Part 2 of Note from Gatto’s Talk at AERO ’10

So, where we left off with notes from John Taylor Gatto’s AERO keynote  (yesterday’s post), England was noticing India’s system of monitorial schools to train the underclasses. According to Gatto, a half-mad Quaker named Joseph Lancaster misread these monitorial schools as a blessing to the poor and set about to replicate them in London. The royalty and the government worried that Lancaster might actually succeed in perverting the monitorial system.  For a while the Christian philosophy worked to counter a long lineage of anti-commoner philosophies. Then, the Anglican church began to teach that it was a waste of time to read original sources when comic books or encyclopedias had already digested the material for you.

Leaders insisted on teaching the underclass their place. Training them early could be justified by religious sayings that if you teach children early they will not stray from the right path. But suppose the path chosen (1) did not believe all children were created equal; and (2) believed the inferior majority constituted a deadly menace to the best people, who were a minority.

The first step in this early training was to win the cooperation from the children’s parents. So beginning around 1800, schools began to reward some families, punish others and leave the great middle hopeful, but also fearful and divided from one another.

What Gatto calls the Darwin Gang–Charles Darwin and two of his influential cousins, Thomas Malthus and Francis Galton–became the most effective at creating an artificial climate of fear. These cousins threw the prestige of mathematical and scientific thinking decisively on the side of anti-commoner philosophy. They urged protecting the upper-class by dumbing down the children of the poor.

Malthus “proved” mathematically that the poor can never be fed. He argued that working the poor to death was a mercy because it shortened their suffering. (??!) He urged making birth control widely available. He recommended flooding men with pornography so their sexual urges could be satisfied just with fantasy. He encouraged training to keep the poor childish so working to support a family would become intolerable. Gatto also credited Malthus with ideas on forcibly sterilizing men with or without their knowledge and said that for a while, America did have some forced sterilization policies.

In addition to the famous ideas about the survival of the fittest, Darwin’s work Descent of Man also contained  an idea that only a small favored fraction is actually evolving. But evolution is kind of red herring. This argument about some few being better and more evolved than most became license for educational tracking.

Francis Galton, another supremely wealthy and influential Darwin cousin, translated natural selection into institutions. He saw the purpose of schooling as eugenics. He believed labeling, tagging, and humiliating inferiors in schools would make them unmarriageable.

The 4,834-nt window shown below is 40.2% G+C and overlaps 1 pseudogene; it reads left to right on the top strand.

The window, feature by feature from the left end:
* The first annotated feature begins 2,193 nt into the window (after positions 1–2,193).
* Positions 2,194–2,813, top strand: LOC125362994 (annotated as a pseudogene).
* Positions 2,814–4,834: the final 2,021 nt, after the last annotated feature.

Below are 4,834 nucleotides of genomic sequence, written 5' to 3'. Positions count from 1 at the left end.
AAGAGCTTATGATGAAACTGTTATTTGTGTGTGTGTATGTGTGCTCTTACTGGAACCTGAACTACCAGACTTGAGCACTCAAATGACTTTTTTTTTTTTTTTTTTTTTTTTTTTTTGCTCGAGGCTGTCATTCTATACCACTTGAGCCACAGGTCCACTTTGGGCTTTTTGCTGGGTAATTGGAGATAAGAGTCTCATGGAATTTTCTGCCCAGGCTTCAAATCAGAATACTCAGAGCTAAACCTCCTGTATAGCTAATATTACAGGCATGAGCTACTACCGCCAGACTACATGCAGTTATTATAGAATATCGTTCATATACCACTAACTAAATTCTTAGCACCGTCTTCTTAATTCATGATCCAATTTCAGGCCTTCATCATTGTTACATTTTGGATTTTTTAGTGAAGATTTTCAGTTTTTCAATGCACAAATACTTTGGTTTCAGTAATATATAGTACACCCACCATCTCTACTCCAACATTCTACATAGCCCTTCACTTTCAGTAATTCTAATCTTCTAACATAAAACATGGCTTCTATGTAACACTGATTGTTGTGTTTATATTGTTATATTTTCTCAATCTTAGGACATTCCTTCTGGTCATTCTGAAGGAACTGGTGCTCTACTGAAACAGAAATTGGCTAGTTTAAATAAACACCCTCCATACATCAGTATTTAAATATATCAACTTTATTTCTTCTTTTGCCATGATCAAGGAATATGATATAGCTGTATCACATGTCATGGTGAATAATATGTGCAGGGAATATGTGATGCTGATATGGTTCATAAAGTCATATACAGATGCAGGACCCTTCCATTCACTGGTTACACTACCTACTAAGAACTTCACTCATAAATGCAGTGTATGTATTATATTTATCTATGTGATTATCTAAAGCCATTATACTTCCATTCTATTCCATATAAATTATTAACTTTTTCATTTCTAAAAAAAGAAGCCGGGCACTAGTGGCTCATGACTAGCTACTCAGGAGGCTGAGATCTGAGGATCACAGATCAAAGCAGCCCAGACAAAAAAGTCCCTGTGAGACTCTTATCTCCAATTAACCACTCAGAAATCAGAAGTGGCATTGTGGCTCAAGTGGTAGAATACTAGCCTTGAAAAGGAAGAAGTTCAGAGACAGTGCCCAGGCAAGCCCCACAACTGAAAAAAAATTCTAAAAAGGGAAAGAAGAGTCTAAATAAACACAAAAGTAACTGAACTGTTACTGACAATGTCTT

Gatto had asserted that if big-time thinking showed sympathy for ordinary people it was only in the New Testament (Christian Scriptures/Gospels), Gandhi, and Tolstoy. Otherwise he said the history of philosophy was a long list of attacks seeing ordinary people as dangerous; He cited such big thinkers as Plato, Calvin, Spinoza (see Tractatus Politicus or the Tractae) right down to the Prussians/Teutonic Knights. He said you do not have to go to conspiracy theorists; you just have to go to original sources, originally intended just for crowns of Europe or Presidents of the newly formed United States. He says people have learned to speak more circumspectly now, but still the common people are seen as dangerous, although maybe the percentage of those seen as common has changed from say 90% to 80%.

In his remaining time, Gatto began listing mechanisms by which schools train the common people. First of all, schools he said create an environment of constant stress so students can’t notice the concurrent low level of boredom. Gatto says the stress, ranking and labeling sets students against one another. Testing, grades, and ranking create anxiety, fear, insecurity. Having to do more school work at home limits access to family.

More specifically mechanisms Gatto listed included

*replacing raw experience and development of diverse talents with memorizing lists

*avoiding deep analytic projects that demand concentration. He said brilliant people can block out the world and concentrate until the job is done. By ringing a bell every 43 minutes he said schools become laboratories of anti-concentration.

*making only what he termed a confused version of reality available for kids to base decisions on. For example, he said that nothing called a subject has any existence at all on its own. This fills students’ heads with nonsense, half-truths, and Plato’s Big Lie.

*dividing powers to make sure it’s difficult to get anything done.

[So the first two bullets suggest to me that involvement in the wider community, with hands-on real-world projects, will counter a tendency to dumb down.]

But Gatto was well over his keynote’s allotted time at this point. If you want to explore more of his ideas and their sources, check out his books. I suspect at this point in his talk he was working from Weapons of Mass Instruction.

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